• Manufacturing—Carbon emissions are most significant for heat treatment (72% on average for those treated) with assembly accounting for 35% for expendable, 28% for stringer and 21% for block, on a per trip basis. While durable, reusable pallets may require more energy to manufacture, the key point here is that that energy is lower on a cost per trip or pallet lifetime basis

• Transportation and use – As per the discussion of paper pallets above, the transportation impact of a pallet is directly related to tare weight and the transportation mode.

• Refurbishing – According to the study, greenhouse gas (GHG) emissions for stringer pallets are 47% for materials, 41% for transportation and 12% for equipment, while for block pallets, the comparable numbers are 28, 55 and 17%.

• End-of-life – Impacts range widely based on the dominant scenario of disposal.


Pallet Repair Generates Carbon Credits

A Virginia Tech study published in the Journal of Industrial Ecology (2017) found that pallet repair using reclaimed lumber can result in net carbon credits when transportation is left out of the equation. The researchers (Jonghun Park, Laszlo Horvath, and Robert J. Bush) looked at data from seven pallet repair operations related to 48 by 40-inch stringer pallet repair. The lumber used to repair pallets was almost all recovered (97%) from dismantled pallets. The carbon offsets created by using the reclaimed lumber were key to this outcome. These benefits outweighed the GHG emissions. Electricity to power repair equipment had the most substantial GHG impact. Steel nails used for repair had the most significant contribution to GHG emissions among materials.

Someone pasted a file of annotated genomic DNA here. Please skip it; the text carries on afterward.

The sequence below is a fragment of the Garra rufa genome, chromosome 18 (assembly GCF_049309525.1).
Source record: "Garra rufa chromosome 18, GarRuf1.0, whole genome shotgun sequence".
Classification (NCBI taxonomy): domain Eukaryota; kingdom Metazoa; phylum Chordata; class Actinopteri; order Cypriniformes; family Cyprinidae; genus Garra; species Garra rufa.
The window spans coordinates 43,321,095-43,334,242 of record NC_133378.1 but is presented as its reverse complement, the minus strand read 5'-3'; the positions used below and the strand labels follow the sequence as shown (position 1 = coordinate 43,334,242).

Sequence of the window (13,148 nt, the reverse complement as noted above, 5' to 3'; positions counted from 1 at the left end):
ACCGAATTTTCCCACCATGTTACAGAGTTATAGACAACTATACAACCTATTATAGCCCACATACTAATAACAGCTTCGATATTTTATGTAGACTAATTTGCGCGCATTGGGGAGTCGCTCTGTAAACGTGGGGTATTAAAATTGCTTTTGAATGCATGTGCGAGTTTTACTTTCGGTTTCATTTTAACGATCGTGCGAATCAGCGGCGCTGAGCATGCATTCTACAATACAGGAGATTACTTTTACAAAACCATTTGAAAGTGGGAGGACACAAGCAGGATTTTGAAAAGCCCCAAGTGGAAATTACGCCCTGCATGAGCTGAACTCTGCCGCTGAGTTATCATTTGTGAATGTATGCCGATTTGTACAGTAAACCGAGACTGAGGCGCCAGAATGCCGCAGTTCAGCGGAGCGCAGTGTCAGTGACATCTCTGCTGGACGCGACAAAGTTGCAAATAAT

While this research is a good news study for pallets, the authors stress that their study does not include transportation impacts. The researchers stated, “The transportation of used pallets can be the primary contributor to the GHG emissions of the wood pallet repair business. Optimized supply chain management, which can enhance transportation efficiency, could decrease the GHG emissions of the wood pallet repair business.”

The researchers also noted the importance of transportation and repair network management, standardized repair methods and strict material recovery management in helping improve the sustainability of wood pallet recycling.


Where to Look for Carbon Reduction

Based on the discussion above, it is evident that there are opportunities throughout the pallet lifecycle to reduce carbon emissions. The low hanging fruit will depend to a degree on the supply chain and the role of the participant in it. For example, pallet users can help by gentle handling, asset protection and timely return. Rough handling or pallet loss translates into more repair, earlier replacement and more carbon emissions.

In the past, the tendency was to paint in broad brush strokes about the carbon benefits of one pallet material versus another, or in comparing management approaches (rental, fungible, expendable, etc.). But this oversimplification has led people to cling together in various factions versus looking for broad consensus.

No one pallet design or management scheme fits every supply chain. Pallet providers need to work toward improving supply chain collaboration. Pallet users need to realize that how they handle pallets matters. And everyone needs to do their part to eliminate waste, improve reuse and reduce CO2 emission.